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The risk of cancer diagnoses and death is likely overestimated

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Posted December 2, 2019

Cancer is  not a rare disease. Depending on your lifestyle, age, sex, genetics and many other factors, you can be likely to get cancer in your lifetime. But aren’t we overestimating the risk of this disease? Scientists from University of Sydney and Bond University say that estimates provided by Australian Institute of Health and Welfare can be a bit high.

It is important to have accurate estimates for cancer risk and death, but current ones are probably exaggerated. Image credit: Sgerbic via Wikimedia (CC BY-SA 3.0)

Australian Institute of Health and Welfare (AIHW), like many similar organizations around the world, is estimating lifetime risks of cancer diagnosis and mortality. For example, in 2013 they said that the risk of breast cancer is 12.7 %, prostate cancer – 18.7 %, colorectal cancer – 9 % for men and 6.4 % for women, lung cancer – 7.6 % for men and 4.5 % for women. If you think about it, those are huge numbers and they can be truly frightening. If you know 10 women, it is very likely that at least one of them is going to get breast cancer and, possibly, die from it. But is this true?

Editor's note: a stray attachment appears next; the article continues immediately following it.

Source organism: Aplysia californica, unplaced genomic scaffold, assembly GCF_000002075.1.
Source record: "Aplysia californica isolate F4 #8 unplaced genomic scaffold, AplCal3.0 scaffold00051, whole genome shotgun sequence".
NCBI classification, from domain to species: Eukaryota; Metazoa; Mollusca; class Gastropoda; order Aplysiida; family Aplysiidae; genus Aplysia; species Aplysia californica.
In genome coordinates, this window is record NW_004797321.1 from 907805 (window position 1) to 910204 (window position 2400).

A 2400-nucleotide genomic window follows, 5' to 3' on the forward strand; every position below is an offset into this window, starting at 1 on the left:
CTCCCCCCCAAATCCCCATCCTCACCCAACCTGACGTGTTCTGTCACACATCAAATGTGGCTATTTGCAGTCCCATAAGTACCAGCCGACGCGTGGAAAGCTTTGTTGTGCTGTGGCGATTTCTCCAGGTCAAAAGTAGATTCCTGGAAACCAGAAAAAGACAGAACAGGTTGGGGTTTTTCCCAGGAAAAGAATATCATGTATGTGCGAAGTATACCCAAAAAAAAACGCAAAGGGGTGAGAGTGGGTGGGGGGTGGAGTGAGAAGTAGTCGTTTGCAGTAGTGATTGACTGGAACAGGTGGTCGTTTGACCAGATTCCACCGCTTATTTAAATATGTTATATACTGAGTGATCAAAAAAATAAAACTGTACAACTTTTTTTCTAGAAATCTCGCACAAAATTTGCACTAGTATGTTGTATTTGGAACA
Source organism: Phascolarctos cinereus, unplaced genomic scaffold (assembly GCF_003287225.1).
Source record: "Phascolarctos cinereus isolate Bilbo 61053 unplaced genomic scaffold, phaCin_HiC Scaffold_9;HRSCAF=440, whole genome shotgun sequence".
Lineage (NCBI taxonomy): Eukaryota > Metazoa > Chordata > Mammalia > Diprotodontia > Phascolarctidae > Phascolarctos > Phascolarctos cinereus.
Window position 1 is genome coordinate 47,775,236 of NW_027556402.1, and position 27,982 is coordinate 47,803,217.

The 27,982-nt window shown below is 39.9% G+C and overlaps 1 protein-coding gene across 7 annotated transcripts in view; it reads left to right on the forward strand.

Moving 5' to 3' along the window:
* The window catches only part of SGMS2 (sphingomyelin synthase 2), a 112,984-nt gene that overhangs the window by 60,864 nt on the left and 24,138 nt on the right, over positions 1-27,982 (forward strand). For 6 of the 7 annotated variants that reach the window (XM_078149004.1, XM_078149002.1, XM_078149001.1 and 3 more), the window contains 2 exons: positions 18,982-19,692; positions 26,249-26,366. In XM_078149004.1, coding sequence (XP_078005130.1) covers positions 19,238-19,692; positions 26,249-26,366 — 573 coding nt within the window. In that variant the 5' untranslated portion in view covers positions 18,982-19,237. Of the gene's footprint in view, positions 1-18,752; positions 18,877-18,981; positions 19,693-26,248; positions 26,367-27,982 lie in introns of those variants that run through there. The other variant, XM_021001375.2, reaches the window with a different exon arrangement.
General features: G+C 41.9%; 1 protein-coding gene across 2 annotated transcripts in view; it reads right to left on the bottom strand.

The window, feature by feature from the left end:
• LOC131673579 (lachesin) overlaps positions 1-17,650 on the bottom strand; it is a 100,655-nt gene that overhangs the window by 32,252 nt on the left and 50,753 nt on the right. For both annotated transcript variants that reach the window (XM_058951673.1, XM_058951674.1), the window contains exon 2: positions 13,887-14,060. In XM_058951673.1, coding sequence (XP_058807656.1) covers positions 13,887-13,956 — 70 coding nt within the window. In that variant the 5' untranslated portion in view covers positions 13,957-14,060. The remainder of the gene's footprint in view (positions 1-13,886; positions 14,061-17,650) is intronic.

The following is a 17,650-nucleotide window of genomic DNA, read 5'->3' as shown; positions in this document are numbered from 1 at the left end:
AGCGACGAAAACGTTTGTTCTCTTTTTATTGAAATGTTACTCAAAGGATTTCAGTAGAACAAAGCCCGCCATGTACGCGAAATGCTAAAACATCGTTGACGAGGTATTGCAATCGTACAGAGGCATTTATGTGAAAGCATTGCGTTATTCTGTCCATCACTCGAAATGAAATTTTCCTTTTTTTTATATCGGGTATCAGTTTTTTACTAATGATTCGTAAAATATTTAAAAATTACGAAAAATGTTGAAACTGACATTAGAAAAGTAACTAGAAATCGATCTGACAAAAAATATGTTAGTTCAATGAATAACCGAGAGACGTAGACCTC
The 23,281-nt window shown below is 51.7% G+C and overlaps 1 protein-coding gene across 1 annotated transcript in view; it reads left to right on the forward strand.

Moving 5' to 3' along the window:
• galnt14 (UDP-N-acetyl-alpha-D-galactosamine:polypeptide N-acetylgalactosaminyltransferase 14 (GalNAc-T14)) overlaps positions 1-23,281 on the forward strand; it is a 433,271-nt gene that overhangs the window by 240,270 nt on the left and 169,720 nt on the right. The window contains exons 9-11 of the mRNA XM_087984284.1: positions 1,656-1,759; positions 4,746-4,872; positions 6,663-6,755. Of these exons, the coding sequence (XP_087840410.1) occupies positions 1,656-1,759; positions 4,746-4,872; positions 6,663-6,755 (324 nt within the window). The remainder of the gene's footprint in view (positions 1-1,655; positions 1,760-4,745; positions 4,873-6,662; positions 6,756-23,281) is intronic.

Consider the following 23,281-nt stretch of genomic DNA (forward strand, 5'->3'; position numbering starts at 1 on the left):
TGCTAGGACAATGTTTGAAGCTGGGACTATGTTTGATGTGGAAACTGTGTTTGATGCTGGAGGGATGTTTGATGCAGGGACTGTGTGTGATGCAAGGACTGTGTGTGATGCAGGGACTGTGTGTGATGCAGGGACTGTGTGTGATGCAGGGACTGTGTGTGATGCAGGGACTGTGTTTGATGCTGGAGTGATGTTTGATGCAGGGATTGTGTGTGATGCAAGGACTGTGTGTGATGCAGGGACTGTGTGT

Just like any other organizations, AIHW use age specific cancer incidence and mortality data in a calendar year to estimate lifetime risks of cancer diagnosis and mortality. And scientists do not mean to criticise them for it. However, at the same time there are thousands of other competing causes of death, to which this statistics do not account for and that’s not good. This leads to gross overestimations, especially for men. Scientists decided to account for these other factors and see how those lifetime risks of cancer diagnosis and mortality estimates would change.

The risk of breast cancer was reduced from 12.7 % to 12.1, prostate cancer – from 18.7 % to 16.2, colorectal cancer – from 9 % to 7 for men and from 6.4 % to 5.5  for women and so on. Pretty much the risk of any kind of cancer is highly overestimated, especially for men, who often die because of heart disease or other causes. Again, scientists are not trying to criticise, they are just saying that the methodology could be improved to increase the accuracy of these risk estimates.

Authors commented that “Australian agencies should consider adopting methods for adjusting for competing mortality when estimating lifetime risks, as currently employed in North America and the United Kingdom, to increase the accuracy of their estimates”.

This is a mixture of good and bad news. On one hand, it is good to know that the lifetime cancer risk is actually lower than predicted all over the internet. However, on the other hand, this means that these estimates were produced using unreliable methods, which is not great. Better methods are needed in order to know the risk exactly and search for ways to reduce it. 

 

Source: University of Sydney

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